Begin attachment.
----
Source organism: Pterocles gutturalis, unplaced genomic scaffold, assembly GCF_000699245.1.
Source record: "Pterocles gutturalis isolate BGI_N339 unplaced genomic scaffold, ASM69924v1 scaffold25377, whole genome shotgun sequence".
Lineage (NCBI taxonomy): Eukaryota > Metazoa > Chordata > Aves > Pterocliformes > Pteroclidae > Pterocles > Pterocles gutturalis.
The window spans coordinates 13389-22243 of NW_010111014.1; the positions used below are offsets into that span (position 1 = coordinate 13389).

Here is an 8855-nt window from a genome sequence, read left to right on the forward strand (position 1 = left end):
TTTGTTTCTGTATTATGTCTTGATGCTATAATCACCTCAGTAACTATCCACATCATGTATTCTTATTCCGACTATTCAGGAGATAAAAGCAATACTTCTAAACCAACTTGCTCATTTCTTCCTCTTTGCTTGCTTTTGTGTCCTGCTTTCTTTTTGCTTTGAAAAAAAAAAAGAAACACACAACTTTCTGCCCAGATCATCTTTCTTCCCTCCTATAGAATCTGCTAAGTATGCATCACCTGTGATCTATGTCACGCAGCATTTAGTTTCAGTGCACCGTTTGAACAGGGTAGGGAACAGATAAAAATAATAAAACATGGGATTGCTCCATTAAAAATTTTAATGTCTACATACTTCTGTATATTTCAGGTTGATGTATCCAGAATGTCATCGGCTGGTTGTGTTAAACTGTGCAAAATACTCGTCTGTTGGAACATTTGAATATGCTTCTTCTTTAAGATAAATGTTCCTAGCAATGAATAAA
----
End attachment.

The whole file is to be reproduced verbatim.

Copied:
Source organism: Pterocles gutturalis, unplaced genomic scaffold, assembly GCF_000699245.1.
Source record: "Pterocles gutturalis isolate BGI_N339 unplaced genomic scaffold, ASM69924v1 scaffold25377, whole genome shotgun sequence".
Lineage (NCBI taxonomy): Eukaryota > Metazoa > Chordata > Aves > Pterocliformes > Pteroclidae > Pterocles > Pterocles gutturalis.
The window spans coordinates 13389-22243 of NW_010111014.1; the positions used below are offsets into that span (position 1 = coordinate 13389).

Here is an 8855-nt window from a genome sequence, read left to right on the forward strand (position 1 = left end):
TTTGTTTCTGTATTATGTCTTGATGCTATAATCACCTCAGTAACTATCCACATCATGTATTCTTATTCCGACTATTCAGGAGATAAAAGCAATACTTCTAAACCAACTTGCTCATTTCTTCCTCTTTGCTTGCTTTTGTGTCCTGCTTTCTTTTTGCTTTGAAAAAAAAAAAGAAACACACAACTTTCTGCCCAGATCATCTTTCTTCCCTCCTATAGAATCTGCTAAGTATGCATCACCTGTGATCTATGTCACGCAGCATTTAGTTTCAGTGCACCGTTTGAACAGGGTAGGGAACAGATAAAAATAATAAAACATGGGATTGCTCCATTAAAAATTTTAATGTCTACATACTTCTGTATATTTCAGGTTGATGTATCCAGAATGTCATCGGCTGGTTGTGTTAAACTGTGCAAAATACTCGTCTGTTGGAACATTTGAATATGCTTCTTCTTTAAGATAAATGTTCCTAGCAATGAATAAA